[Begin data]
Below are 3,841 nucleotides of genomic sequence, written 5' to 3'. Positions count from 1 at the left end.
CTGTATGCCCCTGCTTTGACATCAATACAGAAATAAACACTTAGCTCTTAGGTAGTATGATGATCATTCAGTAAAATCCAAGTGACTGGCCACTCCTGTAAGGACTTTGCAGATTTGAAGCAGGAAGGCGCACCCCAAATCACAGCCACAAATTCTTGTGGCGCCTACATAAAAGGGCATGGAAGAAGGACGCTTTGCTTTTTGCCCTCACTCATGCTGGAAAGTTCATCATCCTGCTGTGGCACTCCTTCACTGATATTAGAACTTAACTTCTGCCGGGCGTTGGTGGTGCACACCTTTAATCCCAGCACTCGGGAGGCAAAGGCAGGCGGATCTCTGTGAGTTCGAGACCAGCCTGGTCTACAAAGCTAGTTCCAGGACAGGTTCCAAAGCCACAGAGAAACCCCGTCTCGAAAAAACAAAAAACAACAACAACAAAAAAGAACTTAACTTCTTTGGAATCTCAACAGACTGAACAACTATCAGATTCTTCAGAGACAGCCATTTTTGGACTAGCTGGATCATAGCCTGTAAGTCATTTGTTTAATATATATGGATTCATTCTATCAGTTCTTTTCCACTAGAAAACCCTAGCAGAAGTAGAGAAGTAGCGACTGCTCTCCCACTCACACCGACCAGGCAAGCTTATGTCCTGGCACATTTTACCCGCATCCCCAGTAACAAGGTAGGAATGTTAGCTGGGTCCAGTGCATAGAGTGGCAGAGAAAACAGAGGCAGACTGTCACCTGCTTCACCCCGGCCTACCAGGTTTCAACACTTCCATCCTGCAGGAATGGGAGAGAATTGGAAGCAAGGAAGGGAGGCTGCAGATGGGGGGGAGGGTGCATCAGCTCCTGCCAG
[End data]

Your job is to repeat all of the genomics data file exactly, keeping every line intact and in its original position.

Below are 3,841 nucleotides of genomic sequence, written 5' to 3'. Positions count from 1 at the left end.
CTGTATGCCCCTGCTTTGACATCAATACAGAAATAAACACTTAGCTCTTAGGTAGTATGATGATCATTCAGTAAAATCCAAGTGACTGGCCACTCCTGTAAGGACTTTGCAGATTTGAAGCAGGAAGGCGCACCCCAAATCACAGCCACAAATTCTTGTGGCGCCTACATAAAAGGGCATGGAAGAAGGACGCTTTGCTTTTTGCCCTCACTCATGCTGGAAAGTTCATCATCCTGCTGTGGCACTCCTTCACTGATATTAGAACTTAACTTCTGCCGGGCGTTGGTGGTGCACACCTTTAATCCCAGCACTCGGGAGGCAAAGGCAGGCGGATCTCTGTGAGTTCGAGACCAGCCTGGTCTACAAAGCTAGTTCCAGGACAGGTTCCAAAGCCACAGAGAAACCCCGTCTCGAAAAAACAAAAAACAACAACAACAAAAAAGAACTTAACTTCTTTGGAATCTCAACAGACTGAACAACTATCAGATTCTTCAGAGACAGCCATTTTTGGACTAGCTGGATCATAGCCTGTAAGTCATTTGTTTAATATATATGGATTCATTCTATCAGTTCTTTTCCACTAGAAAACCCTAGCAGAAGTAGAGAAGTAGCGACTGCTCTCCCACTCACACCGACCAGGCAAGCTTATGTCCTGGCACATTTTACCCGCATCCCCAGTAACAAGGTAGGAATGTTAGCTGGGTCCAGTGCATAGAGTGGCAGAGAAAACAGAGGCAGACTGTCACCTGCTTCACCCCGGCCTACCAGGTTTCAACACTTCCATCCTGCAGGAATGGGAGAGAATTGGAAGCAAGGAAGGGAGGCTGCAGATGGGGGGGAGGGTGCATCAGCTCCTGCCAG